“Oh God, fuck!”
Delta screams as loud as she possibly can, and the whole room shakes. Even through the delivery room window, it still comes through loud and clear.
Julie plants her feet firmly in place and clenches her fist. Her breaths quicken.
Unfortunately, it is impossible for us to gain an inside view into this woman’s thoughts and emotions; the only insight we are able to gain is in what we can observe in her actions.
“Just push,” some random doctor says.
“I thought the painkillers would make this less horrible!” Delta shouts.
“The more you snark, the more painful it will be,” they tell her. Whether or not it is true does not matter, because Delta shuts up after this, other than the screaming of course.
It is not very long before the messy part of the process explodes into all its beautiful gory glory, and the miracle of life takes its time to shine.
Delta and Julie’s first child is born this day, moving wildly about and crying loudly.
The doctors beckon Julie inside, and she enters the delivery room to see her child.
“It’s a girl,” a doctor says.
Whether or not that will turn out to be true in the long term is currently unclear, but what is clear is that Julie does not have an interest in contradicting this proclamation, since she does not respond to it.
Instead, she stares at the scrunched up face of this new child of hers.
“Esther,” Delta says faintly. “I’m naming her Esther. Finally, out of my damn... womb...” She passes out promptly.
“Hello, Esther,” Julie says to her crying child.
And then Esther stops wailing. Her eyes adjust to the light, and her screams turn into quiet sobs. A few scattered tears here and there.
“That’s my girl,” she says. “Look at your mother, will you?”
She does. Esther, nestled in the doctor’s arms, turns her head and opens her eyes to gaze right at Julie.
Those tiny, vibrant pink eyes, staring at her with a level of focused curiosity not seen in many this young. Just two minutes old.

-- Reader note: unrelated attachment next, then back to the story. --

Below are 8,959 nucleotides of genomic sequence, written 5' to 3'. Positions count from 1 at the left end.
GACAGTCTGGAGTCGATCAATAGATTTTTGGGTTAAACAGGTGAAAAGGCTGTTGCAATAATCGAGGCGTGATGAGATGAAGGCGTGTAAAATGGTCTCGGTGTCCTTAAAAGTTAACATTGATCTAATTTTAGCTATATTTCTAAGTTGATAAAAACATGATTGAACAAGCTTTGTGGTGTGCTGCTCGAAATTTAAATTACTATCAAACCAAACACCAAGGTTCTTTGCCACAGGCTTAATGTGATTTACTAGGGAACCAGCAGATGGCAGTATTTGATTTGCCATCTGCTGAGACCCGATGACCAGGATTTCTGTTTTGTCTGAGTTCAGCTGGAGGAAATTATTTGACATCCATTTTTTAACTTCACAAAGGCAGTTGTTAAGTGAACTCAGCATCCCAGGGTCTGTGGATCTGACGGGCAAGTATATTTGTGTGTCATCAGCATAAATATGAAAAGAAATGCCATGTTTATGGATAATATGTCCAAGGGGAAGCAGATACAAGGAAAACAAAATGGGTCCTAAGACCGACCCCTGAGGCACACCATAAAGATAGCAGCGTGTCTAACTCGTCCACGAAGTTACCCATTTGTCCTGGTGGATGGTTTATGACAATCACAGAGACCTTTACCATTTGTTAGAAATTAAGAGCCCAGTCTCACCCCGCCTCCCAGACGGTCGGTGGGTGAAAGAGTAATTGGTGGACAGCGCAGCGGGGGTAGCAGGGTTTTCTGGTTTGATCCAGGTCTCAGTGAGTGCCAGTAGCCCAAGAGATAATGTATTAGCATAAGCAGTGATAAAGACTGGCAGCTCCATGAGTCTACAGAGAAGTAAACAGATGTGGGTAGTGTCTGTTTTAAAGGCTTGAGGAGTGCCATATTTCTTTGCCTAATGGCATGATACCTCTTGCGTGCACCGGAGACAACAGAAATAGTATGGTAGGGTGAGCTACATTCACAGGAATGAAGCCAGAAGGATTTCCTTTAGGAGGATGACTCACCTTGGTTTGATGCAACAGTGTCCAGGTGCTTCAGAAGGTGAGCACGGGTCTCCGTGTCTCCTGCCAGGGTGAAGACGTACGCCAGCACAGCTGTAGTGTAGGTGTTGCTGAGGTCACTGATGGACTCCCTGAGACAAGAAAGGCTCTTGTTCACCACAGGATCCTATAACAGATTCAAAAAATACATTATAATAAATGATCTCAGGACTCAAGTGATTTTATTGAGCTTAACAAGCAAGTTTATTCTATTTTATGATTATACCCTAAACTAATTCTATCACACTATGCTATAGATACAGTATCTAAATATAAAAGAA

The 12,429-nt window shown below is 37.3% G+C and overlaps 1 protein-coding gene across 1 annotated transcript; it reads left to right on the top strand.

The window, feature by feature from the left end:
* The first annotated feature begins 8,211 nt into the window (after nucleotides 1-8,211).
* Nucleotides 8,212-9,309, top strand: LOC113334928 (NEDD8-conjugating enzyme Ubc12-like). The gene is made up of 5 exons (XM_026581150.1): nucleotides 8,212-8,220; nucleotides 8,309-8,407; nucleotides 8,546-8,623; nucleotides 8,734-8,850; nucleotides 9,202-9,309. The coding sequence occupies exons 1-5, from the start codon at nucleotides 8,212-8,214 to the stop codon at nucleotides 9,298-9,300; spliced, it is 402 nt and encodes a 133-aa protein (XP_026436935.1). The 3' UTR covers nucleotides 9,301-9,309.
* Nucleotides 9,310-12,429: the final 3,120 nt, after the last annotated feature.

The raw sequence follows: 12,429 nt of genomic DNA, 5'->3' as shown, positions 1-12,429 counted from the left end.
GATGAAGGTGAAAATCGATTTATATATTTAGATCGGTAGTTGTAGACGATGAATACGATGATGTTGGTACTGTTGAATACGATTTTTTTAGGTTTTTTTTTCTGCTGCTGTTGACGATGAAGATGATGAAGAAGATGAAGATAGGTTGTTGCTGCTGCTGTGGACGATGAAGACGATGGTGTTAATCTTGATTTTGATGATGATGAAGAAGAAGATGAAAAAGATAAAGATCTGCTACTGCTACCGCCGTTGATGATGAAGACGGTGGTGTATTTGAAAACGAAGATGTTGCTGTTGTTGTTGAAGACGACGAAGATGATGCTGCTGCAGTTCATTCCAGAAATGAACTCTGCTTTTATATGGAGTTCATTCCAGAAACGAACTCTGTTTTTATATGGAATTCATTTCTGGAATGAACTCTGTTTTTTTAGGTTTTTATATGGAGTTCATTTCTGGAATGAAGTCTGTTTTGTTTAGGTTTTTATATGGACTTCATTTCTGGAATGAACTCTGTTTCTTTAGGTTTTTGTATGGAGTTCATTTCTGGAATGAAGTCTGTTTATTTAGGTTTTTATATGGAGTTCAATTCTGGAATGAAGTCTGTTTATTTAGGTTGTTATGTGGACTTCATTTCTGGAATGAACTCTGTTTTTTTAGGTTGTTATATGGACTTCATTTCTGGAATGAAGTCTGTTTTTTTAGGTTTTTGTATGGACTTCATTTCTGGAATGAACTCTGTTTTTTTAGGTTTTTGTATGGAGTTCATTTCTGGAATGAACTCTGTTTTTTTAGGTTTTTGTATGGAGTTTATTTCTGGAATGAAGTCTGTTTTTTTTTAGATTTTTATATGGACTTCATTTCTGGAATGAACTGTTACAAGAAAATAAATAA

Julie raises her palm and extends her arm forward, close to Esther’s undersized head. Waiting for something.
Then, on cue, Esther reaches out with her own trembling arm and touches her mother’s palm.
The delivery room shakes once more.
A force field of shimmering, trembling energy emerges from their hands and circles around the mother and her daughter.
Everyone else in the room is frozen, as if paused in time, with just these two looking and blinking at each other.
Then, when Julie takes her hand away from the baby, the energy dissipates and everything resumes as if normal. The doctors yell in fright, but Julie does nothing special. We can assume she has been moved, but we do not yet know how, except for one important fact:
This is the beginning of a new stage of life for Julie Rafati. That much is very clear.
San Francisco State University, in an Intro to Macroeconomics course. A large lecture hall, with Professor Rafati in front of a whiteboard and a quiet, courteous infant sitting on a table next to her.
All eyes are on the lecture, but not because of the material. Not even because of the beautiful teacher, as was once was the case. Esther is the object of intense fascination by almost every student in the entire class. With Delta back at Bustable Lemons and Julie back at the university, there are not many options for their extremely young child. Fortunately, things seem to be going quite well for now.